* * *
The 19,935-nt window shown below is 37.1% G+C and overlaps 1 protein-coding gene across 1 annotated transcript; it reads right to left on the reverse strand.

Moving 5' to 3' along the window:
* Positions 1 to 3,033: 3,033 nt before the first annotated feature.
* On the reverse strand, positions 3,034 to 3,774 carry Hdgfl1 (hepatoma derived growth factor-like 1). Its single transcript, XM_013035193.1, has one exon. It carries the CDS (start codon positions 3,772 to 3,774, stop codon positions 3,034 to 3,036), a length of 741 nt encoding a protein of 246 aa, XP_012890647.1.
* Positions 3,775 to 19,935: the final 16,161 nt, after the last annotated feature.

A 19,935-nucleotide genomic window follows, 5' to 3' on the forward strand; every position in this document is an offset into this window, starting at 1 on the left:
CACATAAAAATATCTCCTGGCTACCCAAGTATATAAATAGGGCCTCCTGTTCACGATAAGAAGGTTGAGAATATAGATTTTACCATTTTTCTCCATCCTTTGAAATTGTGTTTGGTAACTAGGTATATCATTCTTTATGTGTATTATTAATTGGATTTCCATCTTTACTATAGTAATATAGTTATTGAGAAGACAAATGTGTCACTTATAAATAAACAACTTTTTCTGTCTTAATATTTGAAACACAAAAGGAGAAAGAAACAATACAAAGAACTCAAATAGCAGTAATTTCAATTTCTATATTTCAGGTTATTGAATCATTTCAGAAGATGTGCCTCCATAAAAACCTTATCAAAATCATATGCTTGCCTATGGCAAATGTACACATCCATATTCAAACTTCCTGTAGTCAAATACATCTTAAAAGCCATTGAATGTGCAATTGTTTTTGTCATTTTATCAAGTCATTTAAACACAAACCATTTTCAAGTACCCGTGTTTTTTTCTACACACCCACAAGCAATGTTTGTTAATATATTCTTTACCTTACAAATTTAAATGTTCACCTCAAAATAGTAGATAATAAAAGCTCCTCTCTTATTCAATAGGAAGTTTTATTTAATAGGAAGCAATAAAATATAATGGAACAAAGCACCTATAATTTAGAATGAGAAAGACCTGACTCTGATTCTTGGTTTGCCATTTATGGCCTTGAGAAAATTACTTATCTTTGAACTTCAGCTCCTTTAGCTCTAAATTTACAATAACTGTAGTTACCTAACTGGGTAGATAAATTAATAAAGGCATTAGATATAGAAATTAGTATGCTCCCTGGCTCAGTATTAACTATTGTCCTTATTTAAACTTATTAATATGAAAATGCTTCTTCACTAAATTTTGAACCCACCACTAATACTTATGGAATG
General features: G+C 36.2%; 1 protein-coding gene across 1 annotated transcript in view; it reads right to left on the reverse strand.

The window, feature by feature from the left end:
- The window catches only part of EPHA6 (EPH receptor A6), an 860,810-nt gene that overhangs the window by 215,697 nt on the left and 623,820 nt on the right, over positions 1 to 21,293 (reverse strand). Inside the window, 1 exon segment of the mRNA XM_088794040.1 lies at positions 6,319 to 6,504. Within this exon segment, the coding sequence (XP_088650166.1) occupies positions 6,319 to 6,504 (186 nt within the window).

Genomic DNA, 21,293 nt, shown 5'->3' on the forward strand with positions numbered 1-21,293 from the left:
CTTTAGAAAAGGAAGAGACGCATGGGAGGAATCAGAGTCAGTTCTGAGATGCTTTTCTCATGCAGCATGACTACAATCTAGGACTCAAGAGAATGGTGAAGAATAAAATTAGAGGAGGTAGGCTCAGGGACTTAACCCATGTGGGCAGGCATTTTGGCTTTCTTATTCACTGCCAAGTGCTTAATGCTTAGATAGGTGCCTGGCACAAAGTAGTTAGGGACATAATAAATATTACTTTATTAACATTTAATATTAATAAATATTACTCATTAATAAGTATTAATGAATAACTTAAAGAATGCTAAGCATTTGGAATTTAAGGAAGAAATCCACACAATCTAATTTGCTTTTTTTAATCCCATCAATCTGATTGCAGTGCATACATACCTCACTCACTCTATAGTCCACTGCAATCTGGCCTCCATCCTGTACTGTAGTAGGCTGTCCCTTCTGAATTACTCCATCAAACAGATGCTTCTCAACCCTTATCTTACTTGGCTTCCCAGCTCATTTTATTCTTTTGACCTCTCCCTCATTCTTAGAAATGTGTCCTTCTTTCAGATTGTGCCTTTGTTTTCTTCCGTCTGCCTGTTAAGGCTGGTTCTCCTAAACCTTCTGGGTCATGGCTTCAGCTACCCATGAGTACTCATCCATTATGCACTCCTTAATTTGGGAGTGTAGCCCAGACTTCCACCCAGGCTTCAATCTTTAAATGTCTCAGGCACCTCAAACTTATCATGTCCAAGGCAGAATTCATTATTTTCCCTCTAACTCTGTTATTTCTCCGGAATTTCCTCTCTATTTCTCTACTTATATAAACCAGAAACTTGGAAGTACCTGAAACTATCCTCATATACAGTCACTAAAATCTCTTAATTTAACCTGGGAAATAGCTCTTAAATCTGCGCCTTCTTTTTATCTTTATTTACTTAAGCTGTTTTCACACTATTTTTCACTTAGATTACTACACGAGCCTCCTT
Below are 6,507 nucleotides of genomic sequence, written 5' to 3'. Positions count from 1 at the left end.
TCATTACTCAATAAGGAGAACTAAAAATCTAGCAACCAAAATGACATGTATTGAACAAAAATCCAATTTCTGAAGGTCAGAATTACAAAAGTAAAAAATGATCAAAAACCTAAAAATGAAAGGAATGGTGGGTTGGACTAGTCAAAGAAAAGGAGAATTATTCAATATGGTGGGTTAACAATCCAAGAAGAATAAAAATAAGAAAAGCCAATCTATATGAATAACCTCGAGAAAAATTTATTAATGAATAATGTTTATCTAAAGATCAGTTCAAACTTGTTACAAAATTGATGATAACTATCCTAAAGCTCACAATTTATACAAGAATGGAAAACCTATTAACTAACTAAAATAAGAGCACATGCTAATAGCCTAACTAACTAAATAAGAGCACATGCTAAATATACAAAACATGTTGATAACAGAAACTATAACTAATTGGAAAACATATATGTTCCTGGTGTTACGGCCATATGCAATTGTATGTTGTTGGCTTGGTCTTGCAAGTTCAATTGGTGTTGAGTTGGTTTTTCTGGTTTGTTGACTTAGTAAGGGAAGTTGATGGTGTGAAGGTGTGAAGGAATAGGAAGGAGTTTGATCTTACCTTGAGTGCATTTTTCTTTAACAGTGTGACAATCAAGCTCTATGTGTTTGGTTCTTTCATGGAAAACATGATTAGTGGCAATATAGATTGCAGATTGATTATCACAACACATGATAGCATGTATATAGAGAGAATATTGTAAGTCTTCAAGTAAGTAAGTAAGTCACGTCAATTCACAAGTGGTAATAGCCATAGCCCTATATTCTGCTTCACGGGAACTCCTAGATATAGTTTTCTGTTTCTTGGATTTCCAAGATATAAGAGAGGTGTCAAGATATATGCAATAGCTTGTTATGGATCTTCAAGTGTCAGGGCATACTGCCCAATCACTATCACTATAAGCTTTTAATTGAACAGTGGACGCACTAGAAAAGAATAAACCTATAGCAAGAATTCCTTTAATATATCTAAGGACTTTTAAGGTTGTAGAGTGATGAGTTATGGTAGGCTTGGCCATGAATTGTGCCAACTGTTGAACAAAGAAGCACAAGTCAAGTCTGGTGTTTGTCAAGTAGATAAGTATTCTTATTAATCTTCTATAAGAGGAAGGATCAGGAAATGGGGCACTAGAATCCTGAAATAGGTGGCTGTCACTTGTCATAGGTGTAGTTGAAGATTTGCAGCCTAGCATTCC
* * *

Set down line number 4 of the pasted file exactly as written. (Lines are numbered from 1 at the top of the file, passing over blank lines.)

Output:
* On the reverse strand, positions 3,034 to 3,774 carry Hdgfl1 (hepatoma derived growth factor-like 1). Its single transcript, XM_013035193.1, has one exon. It carries the CDS (start codon positions 3,772 to 3,774, stop codon positions 3,034 to 3,036), a length of 741 nt encoding a protein of 246 aa, XP_012890647.1.